The other new historical highway markers highlight Japanese American football player Arthur Azo Matsu, former Korean foreign minister Kim Kyusik, and Filipinos who served in the U.S. Navy.

“Throughout history, Asian American and Pacific Islander communities have made significant contributions to our Commonwealth and our country, but too often their stories remain untold,” Northam wrote in the press release. “As we continue working to tell a more comprehensive and inclusive Virginia story, I am grateful for the efforts of Virginia students and educators in helping elevate the voices of prominent AAPI Virginians with these five new historical markers.”

Now a rising fifth-grader at Hunters Woods Elementary, Benjamin Roxbury was in fourth grade when he and a few other students nominated Yen for the historical marker contest.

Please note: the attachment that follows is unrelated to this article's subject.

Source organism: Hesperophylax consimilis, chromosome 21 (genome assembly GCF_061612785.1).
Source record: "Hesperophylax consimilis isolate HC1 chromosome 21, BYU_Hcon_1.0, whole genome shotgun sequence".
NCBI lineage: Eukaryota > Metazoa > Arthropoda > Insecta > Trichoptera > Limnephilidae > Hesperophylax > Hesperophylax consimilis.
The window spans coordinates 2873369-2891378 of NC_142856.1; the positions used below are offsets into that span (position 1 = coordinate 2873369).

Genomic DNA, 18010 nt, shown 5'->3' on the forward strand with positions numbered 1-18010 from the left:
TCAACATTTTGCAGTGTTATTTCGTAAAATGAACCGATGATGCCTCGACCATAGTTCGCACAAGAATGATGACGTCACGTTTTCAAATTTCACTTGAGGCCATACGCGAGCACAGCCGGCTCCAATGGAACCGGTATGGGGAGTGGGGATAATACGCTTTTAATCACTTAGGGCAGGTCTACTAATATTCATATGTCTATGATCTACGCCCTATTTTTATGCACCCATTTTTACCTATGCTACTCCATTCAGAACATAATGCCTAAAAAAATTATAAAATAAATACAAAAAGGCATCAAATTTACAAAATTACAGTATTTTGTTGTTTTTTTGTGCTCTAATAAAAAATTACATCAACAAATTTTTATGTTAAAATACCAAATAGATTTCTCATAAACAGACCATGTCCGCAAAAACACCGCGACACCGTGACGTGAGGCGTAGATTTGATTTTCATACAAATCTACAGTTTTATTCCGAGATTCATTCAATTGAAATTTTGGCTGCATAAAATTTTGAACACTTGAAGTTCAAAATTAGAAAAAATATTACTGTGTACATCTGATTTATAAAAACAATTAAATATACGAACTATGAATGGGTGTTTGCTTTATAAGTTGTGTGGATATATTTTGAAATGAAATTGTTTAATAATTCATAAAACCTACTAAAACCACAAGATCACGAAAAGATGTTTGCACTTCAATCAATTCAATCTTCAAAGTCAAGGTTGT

He hopes when people read it, they discover that learning is universal.

“Families may come from different parts of the world, but school brings us together,” Benjamin said. “I like that we get to learn from different people.”

Makayla Puzio, who taught him last year, says school officials told her about the contest and she thought it would be a good hands-on, project-based assignment to help students learn about state history and how to conduct research.

Other figures suggested by students in Puzio’s fourth-grade class included local author Helen Wan and peace activist Marii Kyogoku Hasegawa. But the nomination from Benjamin’s group ultimately stood out to the Virginia Department of Historic Resources, which chose the new markers.

“They were really excited,” Puzio said of the students’ reaction to their selection. “It makes them feel proud of the work that they did. I don’t know if they really thought that was going to happen.”

For Griffin and Oliver Hardi, the Henderson Middle School students behind the Eden Center marker, the opportunity to honor the local Vietnamese community and tell their stories resonated on a personal level.

“Our mom is an immigrant too, so it’s great to see Asian-American history recognized,” Griffin said by email. “And the food at the Eden Center is great!”

Puzio says this experience could become a point of pride for these students for the rest of their lives.